We're adding extra lanes to the Monash Freeway between Warrigal and Cardinia Roads to make your journey quicker, easier and safer.
Upgrading O’Shea Road
The City of Casey is one of Australia’s fastest growing municipalities. On a typical weekday, close to 50,000 vehicles use O’Shea, Clyde and Greaves roads in Berwick, and numbers are expected to increase. The current road infrastructure will be unable to cope with increased demand. To keep the City of Casey moving we’re upgrading O’Shea Road and improving connections to the Princes Freeway, to support the development and growth of this booming area.
When we complete the upgrade, it will:
- reduce congestion
- improve traffic flow and travel times
- make it easier to travel around your local area and join the freeway
- give you better access to residential developments and employment hubs in the south-east
- allow for future public transport routes.
Traffic flow on O’Shea Road during peak periods in 2031 – less than 10 years away.
Traffic modelling for retaining O’Shea Road as two lanes (one lane in each direction) showed that the road will not be able to handle the increased traffic demand due to the projected growth in the local area, resulting in increased congestion and travel times.
Traffic modelling was undertaken for upgrading O’Shea Road to four lanes (two lanes in each direction) without dedicated turning lanes. This showed that the road will not be able to handle the increased traffic demand due to the projected growth in the local area, resulting in increased congestion and travel times.
Four lanes (option 2)
Traffic modelling was also undertaken for upgrading O’Shea Road to four lanes (two lanes in each direction) with a wider centre median and dedicated turning lanes. This showed there would be inefficient flow of traffic and safety concerns due to required merging within short distances at multiple points on the road, due to the proximity of the intersections.
Traffic modelling was undertaken for upgrading O’Shea Road to six lanes (three lanes in each direction) with dedicated turning lanes. This showed that congestion would be reduced, traffic flow would be improved, and travel times reduced.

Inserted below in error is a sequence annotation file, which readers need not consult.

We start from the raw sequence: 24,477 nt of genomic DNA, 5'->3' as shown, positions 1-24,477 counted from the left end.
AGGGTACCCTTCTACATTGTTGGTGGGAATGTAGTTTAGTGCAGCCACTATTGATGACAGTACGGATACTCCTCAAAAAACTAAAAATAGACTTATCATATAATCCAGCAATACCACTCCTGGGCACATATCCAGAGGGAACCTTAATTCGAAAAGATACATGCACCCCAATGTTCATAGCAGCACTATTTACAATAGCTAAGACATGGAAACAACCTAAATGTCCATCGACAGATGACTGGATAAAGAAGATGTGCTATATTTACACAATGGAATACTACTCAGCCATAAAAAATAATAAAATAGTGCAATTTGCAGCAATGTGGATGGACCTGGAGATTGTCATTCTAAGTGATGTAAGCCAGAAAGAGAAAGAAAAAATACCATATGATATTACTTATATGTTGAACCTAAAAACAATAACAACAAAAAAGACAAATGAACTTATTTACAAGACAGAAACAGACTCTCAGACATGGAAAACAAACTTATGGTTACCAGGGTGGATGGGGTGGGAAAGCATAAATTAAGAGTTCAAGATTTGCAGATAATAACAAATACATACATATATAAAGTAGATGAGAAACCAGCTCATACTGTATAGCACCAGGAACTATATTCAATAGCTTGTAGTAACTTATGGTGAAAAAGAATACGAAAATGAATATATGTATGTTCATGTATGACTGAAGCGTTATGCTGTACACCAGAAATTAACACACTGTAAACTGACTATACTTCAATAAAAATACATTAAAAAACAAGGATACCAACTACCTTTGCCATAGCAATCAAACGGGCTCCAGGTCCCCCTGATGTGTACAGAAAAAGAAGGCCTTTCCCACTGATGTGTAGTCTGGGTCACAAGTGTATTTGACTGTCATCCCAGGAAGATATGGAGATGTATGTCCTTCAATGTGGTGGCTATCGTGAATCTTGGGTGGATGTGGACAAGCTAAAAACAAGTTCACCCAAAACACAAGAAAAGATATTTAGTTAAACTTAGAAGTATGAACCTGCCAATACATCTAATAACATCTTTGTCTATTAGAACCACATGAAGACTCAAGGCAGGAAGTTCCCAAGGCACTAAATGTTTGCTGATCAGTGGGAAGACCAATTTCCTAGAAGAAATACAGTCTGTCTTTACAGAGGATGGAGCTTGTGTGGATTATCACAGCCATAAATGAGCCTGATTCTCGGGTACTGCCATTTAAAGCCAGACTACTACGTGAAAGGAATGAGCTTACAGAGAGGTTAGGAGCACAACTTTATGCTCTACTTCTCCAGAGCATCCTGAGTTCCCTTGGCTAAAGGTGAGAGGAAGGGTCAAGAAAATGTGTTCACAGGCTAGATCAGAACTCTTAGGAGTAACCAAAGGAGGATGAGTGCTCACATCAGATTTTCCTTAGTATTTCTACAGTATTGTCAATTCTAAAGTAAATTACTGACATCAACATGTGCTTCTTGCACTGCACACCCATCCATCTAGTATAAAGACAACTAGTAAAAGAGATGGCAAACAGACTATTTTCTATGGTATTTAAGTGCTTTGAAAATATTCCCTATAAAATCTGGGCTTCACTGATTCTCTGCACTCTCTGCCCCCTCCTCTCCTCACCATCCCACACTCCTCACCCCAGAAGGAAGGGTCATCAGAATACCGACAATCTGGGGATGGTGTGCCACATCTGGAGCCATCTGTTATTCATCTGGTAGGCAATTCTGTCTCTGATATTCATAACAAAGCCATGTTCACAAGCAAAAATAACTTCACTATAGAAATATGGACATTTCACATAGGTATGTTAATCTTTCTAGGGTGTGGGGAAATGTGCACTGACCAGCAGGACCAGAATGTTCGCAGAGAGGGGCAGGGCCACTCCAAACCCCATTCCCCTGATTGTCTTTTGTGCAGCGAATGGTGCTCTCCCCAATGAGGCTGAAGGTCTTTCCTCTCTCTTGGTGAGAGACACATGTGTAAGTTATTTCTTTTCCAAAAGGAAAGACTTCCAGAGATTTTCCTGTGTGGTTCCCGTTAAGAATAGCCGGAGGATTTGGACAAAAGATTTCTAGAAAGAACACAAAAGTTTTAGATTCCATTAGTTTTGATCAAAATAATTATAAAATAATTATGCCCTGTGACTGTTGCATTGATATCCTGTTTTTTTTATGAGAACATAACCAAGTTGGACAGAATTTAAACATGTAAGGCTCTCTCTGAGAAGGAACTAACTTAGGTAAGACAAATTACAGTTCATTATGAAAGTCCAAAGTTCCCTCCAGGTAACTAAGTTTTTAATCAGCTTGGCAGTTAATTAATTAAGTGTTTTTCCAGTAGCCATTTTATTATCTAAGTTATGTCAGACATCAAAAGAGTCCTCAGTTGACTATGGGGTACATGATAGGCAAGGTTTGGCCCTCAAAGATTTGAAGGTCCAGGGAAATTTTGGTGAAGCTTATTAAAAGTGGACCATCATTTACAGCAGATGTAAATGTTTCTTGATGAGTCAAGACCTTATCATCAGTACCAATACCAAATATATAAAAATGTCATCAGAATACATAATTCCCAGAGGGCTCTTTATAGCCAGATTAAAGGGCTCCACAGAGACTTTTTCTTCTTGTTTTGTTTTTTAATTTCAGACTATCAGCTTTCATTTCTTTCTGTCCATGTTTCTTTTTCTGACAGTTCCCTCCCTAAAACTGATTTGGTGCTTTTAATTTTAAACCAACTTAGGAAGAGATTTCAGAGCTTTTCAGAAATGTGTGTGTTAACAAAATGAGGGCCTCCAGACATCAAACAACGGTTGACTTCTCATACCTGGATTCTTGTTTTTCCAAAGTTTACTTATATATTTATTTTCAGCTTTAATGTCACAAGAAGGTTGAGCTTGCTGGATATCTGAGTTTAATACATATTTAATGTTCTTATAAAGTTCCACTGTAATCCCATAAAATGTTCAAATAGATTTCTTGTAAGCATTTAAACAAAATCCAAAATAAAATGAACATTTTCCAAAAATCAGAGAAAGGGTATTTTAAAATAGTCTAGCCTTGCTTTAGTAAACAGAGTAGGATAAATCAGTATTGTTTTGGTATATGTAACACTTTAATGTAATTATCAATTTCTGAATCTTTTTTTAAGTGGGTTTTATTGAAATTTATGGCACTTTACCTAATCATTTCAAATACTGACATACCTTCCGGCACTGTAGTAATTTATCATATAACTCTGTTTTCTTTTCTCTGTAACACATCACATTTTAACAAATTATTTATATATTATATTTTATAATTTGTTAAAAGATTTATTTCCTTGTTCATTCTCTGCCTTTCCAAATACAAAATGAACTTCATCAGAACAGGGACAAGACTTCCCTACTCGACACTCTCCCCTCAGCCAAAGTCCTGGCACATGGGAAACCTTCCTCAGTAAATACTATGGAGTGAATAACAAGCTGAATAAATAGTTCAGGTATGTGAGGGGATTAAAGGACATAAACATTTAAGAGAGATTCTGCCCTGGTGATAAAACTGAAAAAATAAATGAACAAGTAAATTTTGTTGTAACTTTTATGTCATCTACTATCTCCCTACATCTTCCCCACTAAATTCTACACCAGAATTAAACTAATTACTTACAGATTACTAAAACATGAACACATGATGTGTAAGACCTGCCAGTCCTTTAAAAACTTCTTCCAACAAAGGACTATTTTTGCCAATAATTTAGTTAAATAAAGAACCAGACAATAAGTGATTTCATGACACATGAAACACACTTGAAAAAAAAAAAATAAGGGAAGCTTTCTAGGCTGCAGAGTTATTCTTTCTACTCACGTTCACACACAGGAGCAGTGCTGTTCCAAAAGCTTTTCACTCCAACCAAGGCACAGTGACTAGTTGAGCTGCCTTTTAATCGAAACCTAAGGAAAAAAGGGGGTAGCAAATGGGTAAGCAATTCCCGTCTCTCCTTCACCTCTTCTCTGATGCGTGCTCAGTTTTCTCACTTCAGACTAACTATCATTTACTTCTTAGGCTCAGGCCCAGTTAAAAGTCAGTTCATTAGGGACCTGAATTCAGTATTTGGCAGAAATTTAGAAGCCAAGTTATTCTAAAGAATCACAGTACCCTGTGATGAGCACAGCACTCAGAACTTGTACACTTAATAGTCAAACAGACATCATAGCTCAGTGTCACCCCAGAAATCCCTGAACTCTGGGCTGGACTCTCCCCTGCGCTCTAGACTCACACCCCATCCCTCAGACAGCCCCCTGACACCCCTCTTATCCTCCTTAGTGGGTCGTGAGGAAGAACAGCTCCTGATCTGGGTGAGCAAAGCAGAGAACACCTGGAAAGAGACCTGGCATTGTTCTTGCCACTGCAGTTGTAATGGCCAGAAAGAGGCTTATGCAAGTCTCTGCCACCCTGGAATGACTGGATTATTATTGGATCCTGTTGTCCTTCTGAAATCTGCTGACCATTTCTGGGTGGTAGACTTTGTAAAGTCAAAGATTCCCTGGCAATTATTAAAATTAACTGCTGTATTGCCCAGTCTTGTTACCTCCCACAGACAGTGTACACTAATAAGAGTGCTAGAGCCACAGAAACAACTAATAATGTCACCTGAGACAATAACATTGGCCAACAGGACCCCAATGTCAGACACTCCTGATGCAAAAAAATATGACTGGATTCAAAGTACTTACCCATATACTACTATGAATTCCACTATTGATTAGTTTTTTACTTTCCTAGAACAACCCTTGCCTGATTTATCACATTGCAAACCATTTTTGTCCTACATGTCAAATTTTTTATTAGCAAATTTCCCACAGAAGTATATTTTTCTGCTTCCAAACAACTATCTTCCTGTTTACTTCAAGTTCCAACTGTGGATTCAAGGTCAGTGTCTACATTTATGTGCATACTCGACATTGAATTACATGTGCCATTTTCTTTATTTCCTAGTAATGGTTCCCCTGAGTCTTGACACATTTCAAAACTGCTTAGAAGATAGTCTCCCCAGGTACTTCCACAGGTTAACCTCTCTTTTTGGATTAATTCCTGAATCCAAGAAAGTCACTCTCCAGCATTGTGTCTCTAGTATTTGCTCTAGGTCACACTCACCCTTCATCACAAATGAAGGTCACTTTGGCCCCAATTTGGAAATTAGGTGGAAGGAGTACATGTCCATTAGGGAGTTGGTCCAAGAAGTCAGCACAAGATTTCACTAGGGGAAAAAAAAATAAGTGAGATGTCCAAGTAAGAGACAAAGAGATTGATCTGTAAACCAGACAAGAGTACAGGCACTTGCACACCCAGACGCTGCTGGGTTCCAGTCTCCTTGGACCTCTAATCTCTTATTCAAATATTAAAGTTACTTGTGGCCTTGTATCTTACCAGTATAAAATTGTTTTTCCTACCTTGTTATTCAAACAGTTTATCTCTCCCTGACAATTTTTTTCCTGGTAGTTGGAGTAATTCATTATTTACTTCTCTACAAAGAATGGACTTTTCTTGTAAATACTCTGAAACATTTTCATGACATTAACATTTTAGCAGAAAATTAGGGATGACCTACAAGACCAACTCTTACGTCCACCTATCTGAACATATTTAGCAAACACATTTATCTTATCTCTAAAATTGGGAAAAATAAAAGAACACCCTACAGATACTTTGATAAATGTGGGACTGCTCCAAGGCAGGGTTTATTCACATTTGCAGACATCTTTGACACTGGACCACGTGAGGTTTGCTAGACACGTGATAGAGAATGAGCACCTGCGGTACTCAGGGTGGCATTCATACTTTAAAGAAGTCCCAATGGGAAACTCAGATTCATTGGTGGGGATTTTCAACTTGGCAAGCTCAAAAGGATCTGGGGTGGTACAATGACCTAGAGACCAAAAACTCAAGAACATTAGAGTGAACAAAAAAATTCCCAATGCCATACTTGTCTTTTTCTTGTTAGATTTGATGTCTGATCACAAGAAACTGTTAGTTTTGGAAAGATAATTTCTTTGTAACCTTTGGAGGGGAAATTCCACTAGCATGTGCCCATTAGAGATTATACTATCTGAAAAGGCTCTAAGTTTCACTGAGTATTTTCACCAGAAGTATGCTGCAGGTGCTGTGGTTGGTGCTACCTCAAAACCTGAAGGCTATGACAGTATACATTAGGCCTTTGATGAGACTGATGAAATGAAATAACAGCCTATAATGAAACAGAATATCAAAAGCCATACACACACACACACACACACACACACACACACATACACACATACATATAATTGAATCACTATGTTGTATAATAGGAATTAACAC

The O’Shea Road Upgrade is being delivered in accordance with the Safe Systems Approach, which aims to improve road safety and achieve the strategic goal of no road deaths and serious injuries. A Safe Systems Assessment and independent Road Safety Audit was conducted on the final design to check for potential hazards, ensure the design was acceptable and that all road users had been considered.
Comprehensive independent traffic modelling has been undertaken using the latest software to understand existing conditions on O’Shea Road and to identify the impacts the project would have on traffic travelling along O’Shea Road by the year 2031.
The assessment methodology included:
- conducting traffic surveys and reviewing baseline existing conditions within the area
- assessing design, key adjacent intersections and project impacts based on traffic forecasts for the year 2031
- using the Victorian Integrated Transport Model (VITM) to model transport movements to determine the need to upgrade O’Shea Road
- using tools such as the SIDRA Network Modelling with VISSM microsimulation to assess the different options for O’Shea Road and the impact on the wider network including future developments such as the new arterial road through Minta Farm.
Traffic modelling plays one part of the decision-making process to determine the final design of the O’Shea Road Upgrade. Other considerations include available space, constructability and safety. By taking all these elements into account, the six-lane design for O’Shea Road is considered the safest and the most suitable.
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